Advance Child Tax Credit Payments and Child Support

As part of the American Rescue Plan, families became eligible to receive Advance Child Tax Credit payments. In matters of child support, this can become confusing. Which parent receives the Advance Child Tax Credit? Does this tax credit count as income? 

What is the Advance Child Tax Credit?

Beginning July 15, 2021, eligible families will begin to receive advance child tax credit payments. The total tax credit is equal to $3,600.00 for children under the age of 6 and $3,000.00 for children ages 6 – 17. The advance credit is determined by taking ½ of the eligible credit per child and proportioning that over 6 months. For example, if you have an 8-year-old child, you will be eligible to receive $1,500.00 in advance child tax credits, which over 6 months equals $250.00/month. The remaining $1,500.00 will be considered when you file your 2021 tax return.

Am I eligible to receive Advance Child Tax Credit Payments?

To qualify to receive the Advance Child Tax Credit payments, you must have an adjusted gross income of under $75,000.00 for a single filer or under $150,000.00 for a jointly filed tax return. The child or children must live with you for more than half the year. The child or children must also be under the age of 17 on December 31, 2021. Please take note that if you generally owe the IRS every year, you will have to pay back the child tax credit when you file your taxes, along with interest. To avoid this, navigate to the IRS website and opt out of the monthly child tax credit payment.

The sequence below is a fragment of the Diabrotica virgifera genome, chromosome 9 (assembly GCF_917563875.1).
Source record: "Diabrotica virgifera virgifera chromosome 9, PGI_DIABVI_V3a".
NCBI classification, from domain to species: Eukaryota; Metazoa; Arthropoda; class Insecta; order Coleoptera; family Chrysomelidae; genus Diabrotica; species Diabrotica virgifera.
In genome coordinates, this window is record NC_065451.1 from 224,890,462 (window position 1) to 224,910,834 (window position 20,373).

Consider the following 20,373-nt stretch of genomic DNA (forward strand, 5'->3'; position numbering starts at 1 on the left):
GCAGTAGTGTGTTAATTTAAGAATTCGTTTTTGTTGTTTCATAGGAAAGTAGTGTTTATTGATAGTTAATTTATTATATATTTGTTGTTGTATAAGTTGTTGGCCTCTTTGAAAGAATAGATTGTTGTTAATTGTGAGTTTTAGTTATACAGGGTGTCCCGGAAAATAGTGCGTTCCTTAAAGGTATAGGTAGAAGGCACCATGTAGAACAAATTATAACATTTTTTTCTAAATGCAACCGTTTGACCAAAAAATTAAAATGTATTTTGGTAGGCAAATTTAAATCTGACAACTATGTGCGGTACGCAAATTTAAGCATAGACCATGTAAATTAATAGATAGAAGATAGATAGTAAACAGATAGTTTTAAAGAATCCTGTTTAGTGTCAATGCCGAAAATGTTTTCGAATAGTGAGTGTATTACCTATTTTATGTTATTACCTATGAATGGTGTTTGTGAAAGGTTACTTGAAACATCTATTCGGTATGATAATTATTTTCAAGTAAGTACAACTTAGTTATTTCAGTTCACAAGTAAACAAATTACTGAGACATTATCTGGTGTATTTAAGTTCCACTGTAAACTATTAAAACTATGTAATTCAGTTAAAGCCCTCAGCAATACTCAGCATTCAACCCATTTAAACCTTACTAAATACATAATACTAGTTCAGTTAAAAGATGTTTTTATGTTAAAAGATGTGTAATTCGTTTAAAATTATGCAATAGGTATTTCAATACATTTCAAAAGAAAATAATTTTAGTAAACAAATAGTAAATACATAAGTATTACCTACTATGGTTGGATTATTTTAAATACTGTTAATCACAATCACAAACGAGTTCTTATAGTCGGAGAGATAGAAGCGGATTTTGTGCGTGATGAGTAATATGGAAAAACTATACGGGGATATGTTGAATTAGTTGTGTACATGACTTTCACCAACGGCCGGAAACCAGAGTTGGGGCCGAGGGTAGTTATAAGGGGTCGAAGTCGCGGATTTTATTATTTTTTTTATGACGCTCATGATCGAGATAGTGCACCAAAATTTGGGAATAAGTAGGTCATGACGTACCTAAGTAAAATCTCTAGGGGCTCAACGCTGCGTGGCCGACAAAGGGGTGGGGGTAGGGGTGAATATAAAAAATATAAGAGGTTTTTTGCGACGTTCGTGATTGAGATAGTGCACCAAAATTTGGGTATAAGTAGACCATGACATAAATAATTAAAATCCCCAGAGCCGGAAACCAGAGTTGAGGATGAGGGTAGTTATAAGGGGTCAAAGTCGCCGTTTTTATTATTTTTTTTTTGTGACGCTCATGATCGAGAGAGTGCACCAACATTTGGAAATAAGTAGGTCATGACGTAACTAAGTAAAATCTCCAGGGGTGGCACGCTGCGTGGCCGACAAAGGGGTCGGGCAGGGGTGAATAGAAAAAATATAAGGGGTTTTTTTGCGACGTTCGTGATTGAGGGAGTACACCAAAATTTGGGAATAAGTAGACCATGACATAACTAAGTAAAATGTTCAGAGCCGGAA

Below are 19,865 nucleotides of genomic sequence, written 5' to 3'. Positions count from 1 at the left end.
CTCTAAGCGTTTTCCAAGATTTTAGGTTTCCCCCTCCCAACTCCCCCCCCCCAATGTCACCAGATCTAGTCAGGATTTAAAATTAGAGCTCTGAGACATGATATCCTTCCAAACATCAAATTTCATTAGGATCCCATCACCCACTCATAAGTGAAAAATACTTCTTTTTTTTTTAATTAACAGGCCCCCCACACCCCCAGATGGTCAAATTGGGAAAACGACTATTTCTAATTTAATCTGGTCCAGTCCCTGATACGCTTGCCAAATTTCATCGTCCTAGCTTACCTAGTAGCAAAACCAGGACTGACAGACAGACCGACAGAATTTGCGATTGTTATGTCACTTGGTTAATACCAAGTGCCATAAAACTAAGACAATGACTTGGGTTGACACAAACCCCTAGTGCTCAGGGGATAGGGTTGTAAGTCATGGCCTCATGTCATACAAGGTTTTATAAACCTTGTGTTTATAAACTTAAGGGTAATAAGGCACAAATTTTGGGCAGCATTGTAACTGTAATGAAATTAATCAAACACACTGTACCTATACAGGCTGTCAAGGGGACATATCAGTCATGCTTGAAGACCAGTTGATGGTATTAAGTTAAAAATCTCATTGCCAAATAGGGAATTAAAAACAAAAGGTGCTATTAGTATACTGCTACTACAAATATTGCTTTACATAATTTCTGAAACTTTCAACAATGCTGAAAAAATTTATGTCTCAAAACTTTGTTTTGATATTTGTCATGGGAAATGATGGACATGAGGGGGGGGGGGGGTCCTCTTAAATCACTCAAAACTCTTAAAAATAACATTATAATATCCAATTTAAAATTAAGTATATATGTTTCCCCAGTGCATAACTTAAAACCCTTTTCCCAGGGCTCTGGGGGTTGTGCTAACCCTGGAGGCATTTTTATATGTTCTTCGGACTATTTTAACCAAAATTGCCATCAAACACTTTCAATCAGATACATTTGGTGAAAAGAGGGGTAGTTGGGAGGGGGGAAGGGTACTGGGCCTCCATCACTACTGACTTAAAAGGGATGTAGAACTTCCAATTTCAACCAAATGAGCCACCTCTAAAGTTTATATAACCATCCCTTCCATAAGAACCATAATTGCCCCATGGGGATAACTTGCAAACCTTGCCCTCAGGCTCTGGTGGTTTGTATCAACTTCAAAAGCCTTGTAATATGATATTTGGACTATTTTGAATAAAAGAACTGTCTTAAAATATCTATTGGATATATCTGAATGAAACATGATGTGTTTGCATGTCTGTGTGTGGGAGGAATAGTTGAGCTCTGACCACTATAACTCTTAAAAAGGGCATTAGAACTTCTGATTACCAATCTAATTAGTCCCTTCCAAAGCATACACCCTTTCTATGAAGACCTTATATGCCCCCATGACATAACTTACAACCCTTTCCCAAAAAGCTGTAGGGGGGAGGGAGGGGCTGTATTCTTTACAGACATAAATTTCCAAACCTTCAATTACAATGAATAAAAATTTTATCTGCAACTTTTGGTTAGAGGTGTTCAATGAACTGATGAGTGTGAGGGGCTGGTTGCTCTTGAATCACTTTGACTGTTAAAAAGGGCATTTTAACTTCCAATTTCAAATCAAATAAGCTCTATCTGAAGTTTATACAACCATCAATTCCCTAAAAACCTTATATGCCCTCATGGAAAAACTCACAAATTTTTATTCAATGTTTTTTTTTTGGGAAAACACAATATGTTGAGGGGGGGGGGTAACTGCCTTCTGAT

How does this effect support calculations?

The Advance Child Tax Credit payments are not considered income for support purposes. The Child Tax Credit is already considered as part of a parent’s tax filing status when calculating a support guideline. The only difference is now you can receive part of this tax credit monthly from July 2021 – December 2021, rather than having the full amount considered when you file your 2021 tax returns. However, please note that if you alternate who claims the child for tax purposes, you may want to file a modification petition.